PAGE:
Keywords: Heteroskedasticity testing; White test; Wald test; Supremum.
    Date: 2013
  3. By: Lijuan Huo (School of Economics, Yonsei University, Korea, Department of Applied Mathematics, School of Science, Changchun University of Science and Technology, China); Tae-Hwan Kim (School of Economics, Yonsei University, Korea); Yunmi Kim (Department of Economics, Kookmin University, Korea)
    Abstract: Quantile regression (QR) models have been increasingly employed in many applied areas in economics. At the early stage, applications took place usually using cross-section data, but recent development has seen a surge of the use of quantile regression in both time-series and panel datasets. However, how to test for possible autocorrelation, especially in the context of time-series models, has been paid little attention. As a rule of thumb, one might attempt to apply the usual Breusch-Godfrey LM test to the residuals from the baseline quantile regression. In this paper, we demonstrate by Monte Carlo simulations that such an application of the LM test can result in potentially large size distortions, especially in either low or high quantiles. We then propose two correct tests (named the F-test and the QR-LM test) for autocorrelation in quantile models, which do not suffer from any size distortion. Monte Carlo simulation demonstrate that the two tests perform fairly well in finite samples, across either different quantiles or different underlying error distributions.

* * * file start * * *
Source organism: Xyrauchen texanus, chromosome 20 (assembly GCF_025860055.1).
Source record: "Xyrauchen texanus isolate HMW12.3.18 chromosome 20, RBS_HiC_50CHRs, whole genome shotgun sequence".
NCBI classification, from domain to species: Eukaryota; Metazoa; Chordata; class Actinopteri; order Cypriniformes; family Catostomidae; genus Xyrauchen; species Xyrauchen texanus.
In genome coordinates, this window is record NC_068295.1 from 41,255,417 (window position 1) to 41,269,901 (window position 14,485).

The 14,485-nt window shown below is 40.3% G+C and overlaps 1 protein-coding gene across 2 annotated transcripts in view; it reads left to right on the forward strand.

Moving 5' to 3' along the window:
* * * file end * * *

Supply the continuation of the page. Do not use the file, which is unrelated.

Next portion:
Keywords: Quantile regression, autocorrelation, LM test
    JEL: C12 C22
    Date: 2013–02–13
  4. By: Hess, Wolfgang (Department of Economics, Lund University); Persson, Maria (Department of Economics, Lund University); Rubenbauer, Stephanie (Department of Statistics, Ludwig-Maximilians-University Munich); Gertheiss, Jan (Department of Statistics, Ludwig-Maximilians-University Munich)